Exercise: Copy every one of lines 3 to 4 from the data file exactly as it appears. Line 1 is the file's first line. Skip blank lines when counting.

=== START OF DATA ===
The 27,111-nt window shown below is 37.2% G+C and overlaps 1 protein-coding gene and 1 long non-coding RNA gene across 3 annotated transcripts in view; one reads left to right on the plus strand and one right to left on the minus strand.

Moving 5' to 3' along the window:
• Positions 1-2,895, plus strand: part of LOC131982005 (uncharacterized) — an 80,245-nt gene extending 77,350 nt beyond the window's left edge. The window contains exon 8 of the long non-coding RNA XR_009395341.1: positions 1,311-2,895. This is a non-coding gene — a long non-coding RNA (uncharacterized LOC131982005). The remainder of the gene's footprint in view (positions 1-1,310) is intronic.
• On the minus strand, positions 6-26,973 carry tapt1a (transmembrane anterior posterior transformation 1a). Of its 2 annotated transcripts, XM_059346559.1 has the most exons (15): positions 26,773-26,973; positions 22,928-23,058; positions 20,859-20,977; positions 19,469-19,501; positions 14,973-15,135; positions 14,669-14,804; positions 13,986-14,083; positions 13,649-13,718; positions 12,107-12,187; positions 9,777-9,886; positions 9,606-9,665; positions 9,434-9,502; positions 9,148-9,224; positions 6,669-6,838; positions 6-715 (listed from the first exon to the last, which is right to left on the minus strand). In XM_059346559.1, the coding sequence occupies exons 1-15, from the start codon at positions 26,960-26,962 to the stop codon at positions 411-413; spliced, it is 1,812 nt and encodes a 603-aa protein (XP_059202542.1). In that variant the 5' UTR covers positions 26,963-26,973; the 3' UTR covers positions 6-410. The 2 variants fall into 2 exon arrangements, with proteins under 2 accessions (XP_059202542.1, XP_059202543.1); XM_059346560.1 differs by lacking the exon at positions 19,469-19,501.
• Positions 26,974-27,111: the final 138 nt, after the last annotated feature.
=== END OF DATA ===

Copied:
• Positions 1-2,895, plus strand: part of LOC131982005 (uncharacterized) — an 80,245-nt gene extending 77,350 nt beyond the window's left edge. The window contains exon 8 of the long non-coding RNA XR_009395341.1: positions 1,311-2,895. This is a non-coding gene — a long non-coding RNA (uncharacterized LOC131982005). The remainder of the gene's footprint in view (positions 1-1,310) is intronic.
• On the minus strand, positions 6-26,973 carry tapt1a (transmembrane anterior posterior transformation 1a). Of its 2 annotated transcripts, XM_059346559.1 has the most exons (15): positions 26,773-26,973; positions 22,928-23,058; positions 20,859-20,977; positions 19,469-19,501; positions 14,973-15,135; positions 14,669-14,804; positions 13,986-14,083; positions 13,649-13,718; positions 12,107-12,187; positions 9,777-9,886; positions 9,606-9,665; positions 9,434-9,502; positions 9,148-9,224; positions 6,669-6,838; positions 6-715 (listed from the first exon to the last, which is right to left on the minus strand). In XM_059346559.1, the coding sequence occupies exons 1-15, from the start codon at positions 26,960-26,962 to the stop codon at positions 411-413; spliced, it is 1,812 nt and encodes a 603-aa protein (XP_059202542.1). In that variant the 5' UTR covers positions 26,963-26,973; the 3' UTR covers positions 6-410. The 2 variants fall into 2 exon arrangements, with proteins under 2 accessions (XP_059202542.1, XP_059202543.1); XM_059346560.1 differs by lacking the exon at positions 19,469-19,501.